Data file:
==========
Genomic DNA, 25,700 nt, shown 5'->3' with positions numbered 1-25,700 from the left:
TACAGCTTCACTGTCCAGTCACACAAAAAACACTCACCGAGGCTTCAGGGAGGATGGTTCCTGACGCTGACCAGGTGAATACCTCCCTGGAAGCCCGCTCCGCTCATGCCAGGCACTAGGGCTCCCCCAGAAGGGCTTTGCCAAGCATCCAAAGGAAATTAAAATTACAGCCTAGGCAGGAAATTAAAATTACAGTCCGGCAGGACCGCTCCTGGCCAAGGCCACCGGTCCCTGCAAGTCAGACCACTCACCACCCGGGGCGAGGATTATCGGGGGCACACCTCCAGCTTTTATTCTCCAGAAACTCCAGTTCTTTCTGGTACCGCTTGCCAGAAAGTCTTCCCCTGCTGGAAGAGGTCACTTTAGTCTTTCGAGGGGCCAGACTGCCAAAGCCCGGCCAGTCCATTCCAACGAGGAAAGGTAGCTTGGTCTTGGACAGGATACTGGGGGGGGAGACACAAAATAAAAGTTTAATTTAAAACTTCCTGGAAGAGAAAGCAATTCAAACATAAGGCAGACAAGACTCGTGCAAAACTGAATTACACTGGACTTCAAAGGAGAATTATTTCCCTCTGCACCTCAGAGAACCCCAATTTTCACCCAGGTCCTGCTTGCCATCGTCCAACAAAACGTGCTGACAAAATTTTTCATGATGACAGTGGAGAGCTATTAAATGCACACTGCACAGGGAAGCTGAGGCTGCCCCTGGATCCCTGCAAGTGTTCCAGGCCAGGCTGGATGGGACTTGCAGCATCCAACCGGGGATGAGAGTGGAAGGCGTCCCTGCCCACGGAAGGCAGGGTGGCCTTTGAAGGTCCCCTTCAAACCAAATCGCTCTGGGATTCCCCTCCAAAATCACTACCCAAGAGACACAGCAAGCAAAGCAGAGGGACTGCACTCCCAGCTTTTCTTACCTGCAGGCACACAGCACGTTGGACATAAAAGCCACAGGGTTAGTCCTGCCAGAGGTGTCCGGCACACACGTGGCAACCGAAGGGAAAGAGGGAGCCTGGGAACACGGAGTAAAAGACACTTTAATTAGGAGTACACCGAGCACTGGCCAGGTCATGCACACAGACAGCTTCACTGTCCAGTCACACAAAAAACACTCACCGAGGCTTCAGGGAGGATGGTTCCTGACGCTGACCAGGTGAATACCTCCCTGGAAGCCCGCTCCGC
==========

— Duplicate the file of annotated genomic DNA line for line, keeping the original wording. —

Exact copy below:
Genomic DNA, 25,700 nt, shown 5'->3' with positions numbered 1-25,700 from the left:
TACAGCTTCACTGTCCAGTCACACAAAAAACACTCACCGAGGCTTCAGGGAGGATGGTTCCTGACGCTGACCAGGTGAATACCTCCCTGGAAGCCCGCTCCGCTCATGCCAGGCACTAGGGCTCCCCCAGAAGGGCTTTGCCAAGCATCCAAAGGAAATTAAAATTACAGCCTAGGCAGGAAATTAAAATTACAGTCCGGCAGGACCGCTCCTGGCCAAGGCCACCGGTCCCTGCAAGTCAGACCACTCACCACCCGGGGCGAGGATTATCGGGGGCACACCTCCAGCTTTTATTCTCCAGAAACTCCAGTTCTTTCTGGTACCGCTTGCCAGAAAGTCTTCCCCTGCTGGAAGAGGTCACTTTAGTCTTTCGAGGGGCCAGACTGCCAAAGCCCGGCCAGTCCATTCCAACGAGGAAAGGTAGCTTGGTCTTGGACAGGATACTGGGGGGGGAGACACAAAATAAAAGTTTAATTTAAAACTTCCTGGAAGAGAAAGCAATTCAAACATAAGGCAGACAAGACTCGTGCAAAACTGAATTACACTGGACTTCAAAGGAGAATTATTTCCCTCTGCACCTCAGAGAACCCCAATTTTCACCCAGGTCCTGCTTGCCATCGTCCAACAAAACGTGCTGACAAAATTTTTCATGATGACAGTGGAGAGCTATTAAATGCACACTGCACAGGGAAGCTGAGGCTGCCCCTGGATCCCTGCAAGTGTTCCAGGCCAGGCTGGATGGGACTTGCAGCATCCAACCGGGGATGAGAGTGGAAGGCGTCCCTGCCCACGGAAGGCAGGGTGGCCTTTGAAGGTCCCCTTCAAACCAAATCGCTCTGGGATTCCCCTCCAAAATCACTACCCAAGAGACACAGCAAGCAAAGCAGAGGGACTGCACTCCCAGCTTTTCTTACCTGCAGGCACACAGCACGTTGGACATAAAAGCCACAGGGTTAGTCCTGCCAGAGGTGTCCGGCACACACGTGGCAACCGAAGGGAAAGAGGGAGCCTGGGAACACGGAGTAAAAGACACTTTAATTAGGAGTACACCGAGCACTGGCCAGGTCATGCACACAGACAGCTTCACTGTCCAGTCACACAAAAAACACTCACCGAGGCTTCAGGGAGGATGGTTCCTGACGCTGACCAGGTGAATACCTCCCTGGAAGCCCGCTCCGC